10 Aug 2022

Power knows he won big, but he still wanted more

Power knows he won big, but he still wanted more

Richie Power had been planning for a big season in 2016.

Surgery on a troublesome knee was going to sort him, open up boundless possibilities.

Instead, his world came crashing down.

“When I was told my career was over, I couldn’t believe it,” the Carrickshock hurling star insisted, his eyes popping to reveal a level of amazement that suggested he is still coming to terms with the news.

The wear on his left knee was beyond repair. A fifth operation on a knee that first required surgery when he was 15 revealed more deterioration and damage than had been anticipated.

As a result, he was advised to finish in a game he has graced with distinction for nearly half his life and in which he attained a level of achievement that left him on a par with the mighty Ring (Christy) and Doyle (John) and a number of his distinguished Kilkenny colleagues in the All-Ireland honours stake.

Power, who turned 30 on December 4, felt there could have been more gold to be mined, however. Now he leaves feeling short changed.

“I was struggling with the knee all year and was walking with a limp,” he told us when the news broke. “I knew something had to be done with regard to getting it right.”

His hurling during the 2015 season was confined to one full match with Kilkenny in the Jamie Wall fund-raiser in Cork and 12 minutes in the All-Ireland final against Galway, plus four outings with Carrickshock.

For the rest of the time the star attacker battled one knee injury after another, trying to meet or beat pressing big match deadlines.

So when all the action finished, he decided enough was enough, and opted for additional surgery to sort the knee out once and for all.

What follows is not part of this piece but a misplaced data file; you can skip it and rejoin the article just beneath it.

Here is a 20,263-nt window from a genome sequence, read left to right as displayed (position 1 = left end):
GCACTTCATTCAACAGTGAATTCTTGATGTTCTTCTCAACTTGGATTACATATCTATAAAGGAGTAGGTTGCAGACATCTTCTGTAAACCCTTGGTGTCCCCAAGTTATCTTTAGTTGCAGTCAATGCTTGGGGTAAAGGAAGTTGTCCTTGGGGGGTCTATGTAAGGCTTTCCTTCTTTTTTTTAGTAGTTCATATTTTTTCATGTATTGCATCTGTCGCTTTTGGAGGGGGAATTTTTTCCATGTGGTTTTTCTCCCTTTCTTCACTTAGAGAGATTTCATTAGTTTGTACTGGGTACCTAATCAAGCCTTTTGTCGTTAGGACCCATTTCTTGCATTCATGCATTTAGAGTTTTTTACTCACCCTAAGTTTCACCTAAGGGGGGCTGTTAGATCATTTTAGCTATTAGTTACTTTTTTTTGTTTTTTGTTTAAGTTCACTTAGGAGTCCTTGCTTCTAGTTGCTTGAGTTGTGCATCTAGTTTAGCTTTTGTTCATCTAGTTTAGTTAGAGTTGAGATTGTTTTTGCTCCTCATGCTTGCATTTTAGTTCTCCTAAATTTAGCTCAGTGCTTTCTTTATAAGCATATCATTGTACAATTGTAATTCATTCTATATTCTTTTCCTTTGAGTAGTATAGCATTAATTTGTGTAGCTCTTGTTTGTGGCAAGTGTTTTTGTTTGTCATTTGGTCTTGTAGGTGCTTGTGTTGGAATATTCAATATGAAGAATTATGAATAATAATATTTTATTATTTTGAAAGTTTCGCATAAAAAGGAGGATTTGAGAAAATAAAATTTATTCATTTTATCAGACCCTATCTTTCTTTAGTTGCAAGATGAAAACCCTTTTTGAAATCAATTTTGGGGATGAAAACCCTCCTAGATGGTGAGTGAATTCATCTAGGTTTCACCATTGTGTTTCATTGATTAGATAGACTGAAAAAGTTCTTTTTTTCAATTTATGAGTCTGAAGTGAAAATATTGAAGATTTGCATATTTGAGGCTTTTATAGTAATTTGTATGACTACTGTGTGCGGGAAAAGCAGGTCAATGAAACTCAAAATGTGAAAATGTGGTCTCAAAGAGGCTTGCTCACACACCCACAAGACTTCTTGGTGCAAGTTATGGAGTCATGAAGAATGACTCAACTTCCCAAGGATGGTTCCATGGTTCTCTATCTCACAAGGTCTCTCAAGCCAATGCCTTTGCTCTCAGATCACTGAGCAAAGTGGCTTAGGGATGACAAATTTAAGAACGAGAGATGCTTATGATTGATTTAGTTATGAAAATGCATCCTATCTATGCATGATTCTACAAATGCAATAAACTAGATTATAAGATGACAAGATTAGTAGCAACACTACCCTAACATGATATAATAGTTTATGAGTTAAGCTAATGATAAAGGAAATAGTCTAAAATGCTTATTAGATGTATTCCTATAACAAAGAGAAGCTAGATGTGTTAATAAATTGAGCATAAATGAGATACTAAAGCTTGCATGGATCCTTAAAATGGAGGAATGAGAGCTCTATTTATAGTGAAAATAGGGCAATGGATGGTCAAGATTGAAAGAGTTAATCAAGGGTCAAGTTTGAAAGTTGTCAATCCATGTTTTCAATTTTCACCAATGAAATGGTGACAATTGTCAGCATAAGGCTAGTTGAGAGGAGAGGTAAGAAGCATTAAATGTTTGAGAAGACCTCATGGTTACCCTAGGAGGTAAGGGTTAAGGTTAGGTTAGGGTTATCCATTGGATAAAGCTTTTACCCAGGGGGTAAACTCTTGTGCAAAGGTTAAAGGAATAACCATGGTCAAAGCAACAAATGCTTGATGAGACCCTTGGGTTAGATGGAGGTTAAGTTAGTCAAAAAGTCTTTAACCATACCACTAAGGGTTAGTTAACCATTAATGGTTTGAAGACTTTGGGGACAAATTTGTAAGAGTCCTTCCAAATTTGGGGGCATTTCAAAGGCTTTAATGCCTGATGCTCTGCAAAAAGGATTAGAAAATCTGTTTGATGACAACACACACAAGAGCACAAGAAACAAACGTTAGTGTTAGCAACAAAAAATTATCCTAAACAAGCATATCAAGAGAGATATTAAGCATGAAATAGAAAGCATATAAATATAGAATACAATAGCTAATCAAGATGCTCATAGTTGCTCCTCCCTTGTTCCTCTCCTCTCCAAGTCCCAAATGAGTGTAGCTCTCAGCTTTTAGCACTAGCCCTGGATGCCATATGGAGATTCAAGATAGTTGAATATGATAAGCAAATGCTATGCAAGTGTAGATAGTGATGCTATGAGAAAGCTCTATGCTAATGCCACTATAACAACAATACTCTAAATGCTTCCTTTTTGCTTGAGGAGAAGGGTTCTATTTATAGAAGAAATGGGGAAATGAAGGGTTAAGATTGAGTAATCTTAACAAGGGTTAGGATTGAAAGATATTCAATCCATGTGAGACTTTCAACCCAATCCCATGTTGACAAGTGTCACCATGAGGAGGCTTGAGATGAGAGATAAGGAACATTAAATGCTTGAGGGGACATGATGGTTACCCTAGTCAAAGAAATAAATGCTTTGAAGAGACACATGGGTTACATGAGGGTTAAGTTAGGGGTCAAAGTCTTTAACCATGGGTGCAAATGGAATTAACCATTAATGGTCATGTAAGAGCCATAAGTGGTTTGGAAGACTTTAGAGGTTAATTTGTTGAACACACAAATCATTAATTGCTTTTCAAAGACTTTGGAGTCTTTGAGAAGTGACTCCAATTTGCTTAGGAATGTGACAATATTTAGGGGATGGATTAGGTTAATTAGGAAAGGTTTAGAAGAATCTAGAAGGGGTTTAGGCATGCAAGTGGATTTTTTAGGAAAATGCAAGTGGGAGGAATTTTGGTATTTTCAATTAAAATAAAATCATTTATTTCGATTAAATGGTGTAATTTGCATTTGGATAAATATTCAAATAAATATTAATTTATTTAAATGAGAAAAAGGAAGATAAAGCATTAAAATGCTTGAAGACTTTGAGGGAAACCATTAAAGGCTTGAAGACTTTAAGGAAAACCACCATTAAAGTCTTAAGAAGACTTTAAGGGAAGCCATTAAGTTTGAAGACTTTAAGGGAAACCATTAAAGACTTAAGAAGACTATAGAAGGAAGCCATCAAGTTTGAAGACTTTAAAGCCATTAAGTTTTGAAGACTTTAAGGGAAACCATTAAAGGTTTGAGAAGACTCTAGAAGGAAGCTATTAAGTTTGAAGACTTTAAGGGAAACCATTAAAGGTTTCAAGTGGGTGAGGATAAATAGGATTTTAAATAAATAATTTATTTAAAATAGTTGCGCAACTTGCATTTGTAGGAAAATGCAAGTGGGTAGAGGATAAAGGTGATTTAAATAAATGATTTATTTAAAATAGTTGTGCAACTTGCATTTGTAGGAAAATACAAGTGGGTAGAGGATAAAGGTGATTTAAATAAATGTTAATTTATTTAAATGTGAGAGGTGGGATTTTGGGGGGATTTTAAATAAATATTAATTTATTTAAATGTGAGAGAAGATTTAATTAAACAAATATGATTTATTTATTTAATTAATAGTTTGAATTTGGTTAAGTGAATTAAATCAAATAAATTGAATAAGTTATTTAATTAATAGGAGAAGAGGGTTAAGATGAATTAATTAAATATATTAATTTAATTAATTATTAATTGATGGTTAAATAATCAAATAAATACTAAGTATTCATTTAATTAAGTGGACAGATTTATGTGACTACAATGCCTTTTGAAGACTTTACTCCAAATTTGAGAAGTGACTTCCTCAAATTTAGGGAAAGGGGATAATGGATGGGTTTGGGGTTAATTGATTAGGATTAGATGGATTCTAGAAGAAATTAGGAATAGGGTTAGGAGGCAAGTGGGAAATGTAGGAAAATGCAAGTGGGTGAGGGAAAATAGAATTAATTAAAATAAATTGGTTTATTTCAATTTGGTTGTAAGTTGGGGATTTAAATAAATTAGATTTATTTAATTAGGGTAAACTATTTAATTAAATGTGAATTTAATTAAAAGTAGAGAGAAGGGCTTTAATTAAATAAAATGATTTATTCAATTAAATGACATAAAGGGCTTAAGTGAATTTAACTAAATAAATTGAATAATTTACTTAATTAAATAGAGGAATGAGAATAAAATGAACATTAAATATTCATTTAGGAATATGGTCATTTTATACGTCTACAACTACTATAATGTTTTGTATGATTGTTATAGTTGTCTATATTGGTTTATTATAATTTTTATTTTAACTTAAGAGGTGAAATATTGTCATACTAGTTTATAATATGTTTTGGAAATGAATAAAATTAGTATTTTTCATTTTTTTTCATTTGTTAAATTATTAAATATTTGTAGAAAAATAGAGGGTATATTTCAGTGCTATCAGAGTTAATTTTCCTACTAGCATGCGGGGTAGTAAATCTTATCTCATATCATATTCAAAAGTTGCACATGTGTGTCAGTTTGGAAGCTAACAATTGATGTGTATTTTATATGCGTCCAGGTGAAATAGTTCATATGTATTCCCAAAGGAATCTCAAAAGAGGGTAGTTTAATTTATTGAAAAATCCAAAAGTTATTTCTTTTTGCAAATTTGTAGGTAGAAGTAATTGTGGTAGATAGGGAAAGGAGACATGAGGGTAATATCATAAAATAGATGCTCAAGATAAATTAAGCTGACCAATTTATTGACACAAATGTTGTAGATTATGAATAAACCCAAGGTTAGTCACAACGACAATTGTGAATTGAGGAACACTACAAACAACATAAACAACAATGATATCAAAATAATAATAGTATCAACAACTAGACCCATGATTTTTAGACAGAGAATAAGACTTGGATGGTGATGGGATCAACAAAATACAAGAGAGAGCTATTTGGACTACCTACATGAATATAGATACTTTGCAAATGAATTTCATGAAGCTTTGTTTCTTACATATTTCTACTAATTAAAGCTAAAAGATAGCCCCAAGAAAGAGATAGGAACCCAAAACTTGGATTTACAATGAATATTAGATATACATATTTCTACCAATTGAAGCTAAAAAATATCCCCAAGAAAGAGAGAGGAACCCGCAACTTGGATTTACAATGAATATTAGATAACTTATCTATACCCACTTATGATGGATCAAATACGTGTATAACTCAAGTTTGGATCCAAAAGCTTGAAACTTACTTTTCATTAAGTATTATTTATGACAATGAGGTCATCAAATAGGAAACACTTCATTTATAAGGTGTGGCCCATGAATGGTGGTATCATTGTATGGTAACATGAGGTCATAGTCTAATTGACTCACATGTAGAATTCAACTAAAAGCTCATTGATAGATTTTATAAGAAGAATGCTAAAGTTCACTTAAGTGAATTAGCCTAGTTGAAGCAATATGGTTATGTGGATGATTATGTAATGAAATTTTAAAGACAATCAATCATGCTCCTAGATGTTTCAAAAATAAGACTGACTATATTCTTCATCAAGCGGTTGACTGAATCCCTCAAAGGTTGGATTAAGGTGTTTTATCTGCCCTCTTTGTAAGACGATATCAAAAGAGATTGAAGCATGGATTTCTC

That was October. The prognosis was encouraging.

He had corrective procedures twice during the season, but with bone virtually on bone in the knee, apparently, there was no way the Carrickshock man could continue trying to beat the odds.

Leading orthopaedic surgeon, Mr Tadhg O’Sullivan, a great friend of Kilkenny hurling, tried to work his magic but according to Richie, the deterioration in the knee between July, when he had earlier surgery, and October was more serious than anyone expected.

The bad news was delivered on a Tuesday evening in Whitfield Clinic, Waterford, Richie remembered.

“To be given the news was a massive shock,” he said. “It was surreal. I didn’t really process what I had been told.

“I remember thinking, did he just say that? Did I hear him correctly?

“As it turned out, I had. I was very upset. On the drive home I put a call through to Dr Tadhg Crowley (the Kilkenny team doctor) to ask him to get clarification.

“The understanding I had was that I would be back hurling in 2016. I think that is what the surgical and medical team felt too. They didn’t expect to find what they found in my knee. The damage was beyond repair.”

It took him a few days to process the news and get over the shock. When he told his man (Ann) and dad (Richie) they were as shocked as he was.

He was encouraged to seek a second, third or even a fourth opinion. He did. He travelled to the Santry Sport Clinic in Dublin and to Belfast.

He even met the Aussie rules doctors, which was arranged by former Kerry footballer, Tadhg Kennelly, during their visit to Ireland for the International Rules series. Everywhere the message was the same.

“I exhausted every avenue looking for a different opinion, or outcome,” Richie revealed. “I was searching for a miracle, I suppose.”

He had three operation last year. One was in January, another in July and the last in October. The first one was needed after he went back training with Kilkenny and he jarred the knee at the end of a session. Scans showed cartilage damage.

Power got back training and played with Carrickshock in the first round of local League/Championship versus O’Loughlin’s.

“That was okay. I was glad to be going again,” he remembered.

Then he played against James Stephens. He couldn’t remember taking a knock or anything, but 10 minutes from the end he felt the knee getting sore, nothing much.

“When the final whistle went I went really, really lame and the knee was sore,” the twice All-Star recalled.

The Carrickshock club chairman, Tommy Murphy, even remarked to Richie that he was walking like an old man. He was in agony all night and the following day.

After consulting with the medical people, it was agreed to give the knee time to settle. It did, and he felt good. He went back training in May, but the knee flared up again.